Press Releases

Governor Offers $20,000 Reward for Information on Decatur Co. Arson

Press release from the Office of Tennessee Gov. Bill Haslam; July 23, 2012: 

Oak Hill Bar fire killed fire chief and seriously injured two firefighters

NASHVILLE – Tennessee Gov. Bill Haslam today announced a $20,000 reward for information leading to the apprehension, arrest and conviction of the person or persons responsible for the death of Decatur County Fire Chief Kenny Fox.

“I encourage anyone who knows anything about this case to contact local authorities immediately, and I hope this reward leads to justice for Chief Fox’s family,” Haslam said.

On April 7, Fox was killed and two firefighters, Jeremy and Randy Inman, were injured while battling a blaze at the Oak Hill Bar in Parsons. Investigators later determined that the fire was an act of arson, which makes Fox’s death a Class A felony of first degree murder.

Hansel McCadams, District Attorney General for the 24th Judicial District, and the Tennessee Bomb and Arson Investigation Unit request that anyone with information about the fire call the arson hotline at 1-800-762-3017.

Featured Liberty and Justice NewsTracker

Feds Charge Texan for Bomb Threat to Murfreesboro Mosque

A Texas man has been indicted for threatening to bomb a planned Muslim community center in Murfreesboro.

Law enforcement say Javier Alan Correa, 24, of Corpus Christi, called the Islamic Center of Murfreesboro on Sept. 5, 2011, and said there was a bomb in the building that would explode on the anniversary of Sept. 11.

He has been charged with intentionally obstructing a free exercise of religion by threat of force and with using an instrument of interstate commerce to threaten to destroy a building with explosives, said Jerry Martin, U.S. Attorney for the Middle District of Tennessee.

Although Correa has not been taken into custody, the U.S. Attorney’s office is in communication with his legal counsel to discuss surrender, Martin said.

If convicted, Correa faces up to 20 years in prison.

The mosque’s approval in 2010 sparked protests and a lawsuit, even as construction has moved forward at the site southeast of Murfreesboro. A judge earlier this month ruled that the public notice for a meeting to approve the construction plans was inadequate, which has put in limbo plans to have a first section of the building open in time for Ramadan at the end of July.

Federal investigators are also still looking into an incident of arson at the site in 2010.

“These despicable acts are not only illegal, but are also completely contrary to our American way of life,” Martin said. “So let there be no question. If you interfere with anyone’s constitutionally guaranteed right to worship and assemble, you will face federal prosecution and severe penalties.”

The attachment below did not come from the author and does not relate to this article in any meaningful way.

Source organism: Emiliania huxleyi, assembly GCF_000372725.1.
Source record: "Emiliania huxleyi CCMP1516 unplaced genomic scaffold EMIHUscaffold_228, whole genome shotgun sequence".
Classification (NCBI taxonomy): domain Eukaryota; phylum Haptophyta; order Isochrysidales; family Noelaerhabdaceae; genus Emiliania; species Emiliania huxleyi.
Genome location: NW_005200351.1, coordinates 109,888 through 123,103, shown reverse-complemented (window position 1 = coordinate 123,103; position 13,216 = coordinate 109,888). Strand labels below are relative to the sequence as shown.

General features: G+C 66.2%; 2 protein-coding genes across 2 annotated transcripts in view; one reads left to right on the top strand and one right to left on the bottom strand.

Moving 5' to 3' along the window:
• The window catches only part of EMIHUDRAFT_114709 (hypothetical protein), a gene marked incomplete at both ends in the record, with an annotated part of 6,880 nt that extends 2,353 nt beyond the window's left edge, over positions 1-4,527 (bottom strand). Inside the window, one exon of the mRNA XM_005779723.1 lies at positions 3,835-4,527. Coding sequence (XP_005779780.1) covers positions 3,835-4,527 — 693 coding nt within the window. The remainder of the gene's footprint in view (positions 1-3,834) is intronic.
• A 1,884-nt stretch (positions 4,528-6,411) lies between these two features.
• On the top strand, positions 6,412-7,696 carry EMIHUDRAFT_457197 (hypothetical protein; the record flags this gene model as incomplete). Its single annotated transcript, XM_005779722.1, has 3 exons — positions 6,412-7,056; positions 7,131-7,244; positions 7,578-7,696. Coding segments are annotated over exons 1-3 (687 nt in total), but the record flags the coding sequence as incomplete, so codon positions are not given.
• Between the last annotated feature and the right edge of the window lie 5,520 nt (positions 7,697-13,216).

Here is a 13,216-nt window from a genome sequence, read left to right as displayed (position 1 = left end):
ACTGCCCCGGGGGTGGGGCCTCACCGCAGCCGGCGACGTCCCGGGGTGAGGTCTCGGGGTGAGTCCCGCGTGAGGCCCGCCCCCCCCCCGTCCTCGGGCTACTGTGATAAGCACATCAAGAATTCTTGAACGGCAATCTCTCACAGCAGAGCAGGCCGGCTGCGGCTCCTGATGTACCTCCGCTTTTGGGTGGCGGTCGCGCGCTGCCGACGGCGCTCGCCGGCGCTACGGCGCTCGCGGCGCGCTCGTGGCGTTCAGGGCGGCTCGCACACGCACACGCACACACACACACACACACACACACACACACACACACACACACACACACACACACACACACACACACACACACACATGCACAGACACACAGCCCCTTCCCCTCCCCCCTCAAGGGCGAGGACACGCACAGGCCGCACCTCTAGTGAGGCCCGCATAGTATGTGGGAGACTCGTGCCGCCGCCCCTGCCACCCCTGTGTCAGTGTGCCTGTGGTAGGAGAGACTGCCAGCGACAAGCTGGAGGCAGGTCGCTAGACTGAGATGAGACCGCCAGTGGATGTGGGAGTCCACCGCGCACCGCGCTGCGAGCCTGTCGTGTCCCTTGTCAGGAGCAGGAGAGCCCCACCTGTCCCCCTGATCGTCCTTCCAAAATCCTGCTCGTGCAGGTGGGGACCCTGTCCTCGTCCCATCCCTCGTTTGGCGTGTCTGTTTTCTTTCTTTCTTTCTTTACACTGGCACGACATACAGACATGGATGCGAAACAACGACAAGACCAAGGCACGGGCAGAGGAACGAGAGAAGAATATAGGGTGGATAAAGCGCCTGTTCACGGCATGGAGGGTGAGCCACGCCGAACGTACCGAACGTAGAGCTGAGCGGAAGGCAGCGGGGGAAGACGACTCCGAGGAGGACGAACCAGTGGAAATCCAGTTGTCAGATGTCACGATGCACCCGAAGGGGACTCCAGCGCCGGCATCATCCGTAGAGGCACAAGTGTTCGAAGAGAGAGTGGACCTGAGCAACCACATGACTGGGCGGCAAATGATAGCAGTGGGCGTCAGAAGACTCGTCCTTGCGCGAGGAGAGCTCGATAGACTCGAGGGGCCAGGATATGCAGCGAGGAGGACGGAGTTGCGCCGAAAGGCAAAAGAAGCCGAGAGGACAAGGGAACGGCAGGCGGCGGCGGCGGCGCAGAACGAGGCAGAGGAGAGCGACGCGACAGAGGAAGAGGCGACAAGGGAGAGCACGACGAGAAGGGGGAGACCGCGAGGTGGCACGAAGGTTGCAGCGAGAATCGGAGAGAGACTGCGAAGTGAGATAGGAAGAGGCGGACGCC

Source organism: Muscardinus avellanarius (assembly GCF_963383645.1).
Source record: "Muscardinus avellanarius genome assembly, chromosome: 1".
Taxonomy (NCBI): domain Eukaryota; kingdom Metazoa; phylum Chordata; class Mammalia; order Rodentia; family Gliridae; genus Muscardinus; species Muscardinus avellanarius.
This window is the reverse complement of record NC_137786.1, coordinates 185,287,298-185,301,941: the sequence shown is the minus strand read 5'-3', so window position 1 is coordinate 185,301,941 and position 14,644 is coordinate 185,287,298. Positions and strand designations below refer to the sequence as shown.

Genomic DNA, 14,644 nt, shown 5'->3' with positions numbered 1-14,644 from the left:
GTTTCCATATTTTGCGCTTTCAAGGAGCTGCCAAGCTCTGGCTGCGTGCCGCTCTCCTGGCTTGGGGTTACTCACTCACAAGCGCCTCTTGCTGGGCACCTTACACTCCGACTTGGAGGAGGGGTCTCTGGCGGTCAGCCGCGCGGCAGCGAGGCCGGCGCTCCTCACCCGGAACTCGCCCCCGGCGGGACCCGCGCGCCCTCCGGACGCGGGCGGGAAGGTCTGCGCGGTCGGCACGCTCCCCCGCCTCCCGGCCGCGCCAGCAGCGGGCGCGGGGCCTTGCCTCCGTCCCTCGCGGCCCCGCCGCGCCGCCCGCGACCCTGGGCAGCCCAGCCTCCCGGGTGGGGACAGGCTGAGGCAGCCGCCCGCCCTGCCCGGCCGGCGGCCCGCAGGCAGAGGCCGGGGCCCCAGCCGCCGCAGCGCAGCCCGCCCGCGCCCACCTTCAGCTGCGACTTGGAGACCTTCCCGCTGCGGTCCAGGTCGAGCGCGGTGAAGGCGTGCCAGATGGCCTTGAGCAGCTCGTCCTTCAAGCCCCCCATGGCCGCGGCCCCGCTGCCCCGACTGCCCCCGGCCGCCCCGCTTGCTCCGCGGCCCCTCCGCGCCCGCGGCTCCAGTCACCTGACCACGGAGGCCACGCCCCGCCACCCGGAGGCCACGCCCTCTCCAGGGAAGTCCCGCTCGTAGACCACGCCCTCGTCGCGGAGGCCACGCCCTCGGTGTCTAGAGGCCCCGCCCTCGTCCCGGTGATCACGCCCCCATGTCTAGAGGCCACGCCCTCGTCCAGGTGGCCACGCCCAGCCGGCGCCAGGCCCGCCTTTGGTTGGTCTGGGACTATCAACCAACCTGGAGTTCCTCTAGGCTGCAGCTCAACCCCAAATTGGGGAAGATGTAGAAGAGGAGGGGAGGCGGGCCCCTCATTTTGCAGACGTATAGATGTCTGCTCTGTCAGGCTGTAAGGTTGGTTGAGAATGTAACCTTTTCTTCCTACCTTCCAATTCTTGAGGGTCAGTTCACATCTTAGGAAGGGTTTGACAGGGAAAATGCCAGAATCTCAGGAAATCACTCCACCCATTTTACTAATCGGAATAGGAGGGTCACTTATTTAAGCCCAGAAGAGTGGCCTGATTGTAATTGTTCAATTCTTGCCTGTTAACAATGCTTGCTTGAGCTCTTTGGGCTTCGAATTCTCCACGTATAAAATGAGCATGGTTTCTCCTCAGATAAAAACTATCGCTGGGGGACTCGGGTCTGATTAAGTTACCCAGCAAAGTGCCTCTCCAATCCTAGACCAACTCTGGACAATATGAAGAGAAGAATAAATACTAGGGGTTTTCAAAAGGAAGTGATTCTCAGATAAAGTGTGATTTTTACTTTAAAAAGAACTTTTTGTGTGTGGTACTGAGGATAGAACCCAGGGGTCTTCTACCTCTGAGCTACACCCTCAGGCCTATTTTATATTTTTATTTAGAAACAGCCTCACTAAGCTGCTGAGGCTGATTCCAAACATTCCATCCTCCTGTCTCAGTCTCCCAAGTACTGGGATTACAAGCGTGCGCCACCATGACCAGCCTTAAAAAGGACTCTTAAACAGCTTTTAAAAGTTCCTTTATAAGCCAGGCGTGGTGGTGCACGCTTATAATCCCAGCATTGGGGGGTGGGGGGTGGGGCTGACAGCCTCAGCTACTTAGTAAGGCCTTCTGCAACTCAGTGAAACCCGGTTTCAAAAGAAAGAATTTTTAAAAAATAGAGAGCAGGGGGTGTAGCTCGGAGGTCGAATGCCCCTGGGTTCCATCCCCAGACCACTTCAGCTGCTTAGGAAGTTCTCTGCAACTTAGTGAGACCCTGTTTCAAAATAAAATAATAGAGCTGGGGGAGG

In Nov. 2010, the Department of Justice also filed an amicus, or friend of the court, brief in relation to the ongoing lawsuit, in which plaintiffs had asserted that Islam is not a legitimate religion.


$20K Reward for Mosque-Site Arson Arrest

Federal law enforcement agents are offering $20,000 for information that leads them to solving a case of vandalism at the construction site of a proposed mosque and Islamic cultural center in Rutherford County.

On Aug. 28 a fire was set to construction equipment at the site of a future Islamic Center of Murfreesboro worship house and community hall south of Murfreesboro. The case has garnered widespread media attention.

“We are bringing all our resources to bear to make sure this case gets into federal court so justice can be served,” Steven Gerido, an assistant special agent with the Bureau of Alcohol, Tobacco, Firearms and Explosives, said during a press conference at the mosque construction site Friday.

He called the case “high profile,” but stopped short of labeling it a “hate crime.”

“We don’t feed into all of the different circumstances surrounding the event itself,” Gerido added.

The FBI and BATFE have confirmed the act was, as has already been widely reported, a case of arson. Laboratory tests for the use of fire “accelerants” at the site returned positive, agents said.

“The Rutherford County Sheriff’s Office, ATF and FBI are continuing to investigate and no further information regarding the ongoing investigation can be provided at this time,” Gerido said.

Cami Ayash, spokeswoman for the Islamic Center of Murfreesboro has in the past called the incident a “shameful crime…instigated by the hate campaign that our Muslim community has been subjected to recently.”

“Somebody knows something, and hopefully this is an incentive to get someone to step forward,” she said.

On Friday Ayash elaborated on mosque leaders’ thinking on events of the past few weeks and months. Had they the chance to plan the development and initiate construction on their new facilities all over again, they probably would not have done so at the height of an election season, she said.

“All of this started because of bad timing on our part,” said Ayesh. “A lot of people were running their campaigns off of ‘terrorist training camps’ and things like that. Unfortunately, when you have people that plant that initial seed, then you have those who want to take it and run with it, and take the law into their own hands.”

“I really don’t think there is anything politically motivating whoever did this,” Ayash added.